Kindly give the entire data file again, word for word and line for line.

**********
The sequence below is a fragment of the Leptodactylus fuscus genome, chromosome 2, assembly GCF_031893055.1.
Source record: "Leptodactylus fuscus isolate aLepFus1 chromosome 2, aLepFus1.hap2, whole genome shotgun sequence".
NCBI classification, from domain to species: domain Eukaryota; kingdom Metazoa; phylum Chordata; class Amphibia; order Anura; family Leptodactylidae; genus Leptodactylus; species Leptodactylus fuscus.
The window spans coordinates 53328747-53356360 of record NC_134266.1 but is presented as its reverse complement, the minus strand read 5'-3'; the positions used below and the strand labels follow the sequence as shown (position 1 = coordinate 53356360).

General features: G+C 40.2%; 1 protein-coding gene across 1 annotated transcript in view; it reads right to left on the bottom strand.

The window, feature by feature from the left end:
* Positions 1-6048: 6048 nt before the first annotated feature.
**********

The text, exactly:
The sequence below is a fragment of the Leptodactylus fuscus genome, chromosome 2, assembly GCF_031893055.1.
Source record: "Leptodactylus fuscus isolate aLepFus1 chromosome 2, aLepFus1.hap2, whole genome shotgun sequence".
NCBI classification, from domain to species: domain Eukaryota; kingdom Metazoa; phylum Chordata; class Amphibia; order Anura; family Leptodactylidae; genus Leptodactylus; species Leptodactylus fuscus.
The window spans coordinates 53328747-53356360 of record NC_134266.1 but is presented as its reverse complement, the minus strand read 5'-3'; the positions used below and the strand labels follow the sequence as shown (position 1 = coordinate 53356360).

General features: G+C 40.2%; 1 protein-coding gene across 1 annotated transcript in view; it reads right to left on the bottom strand.

The window, feature by feature from the left end:
* Positions 1-6048: 6048 nt before the first annotated feature.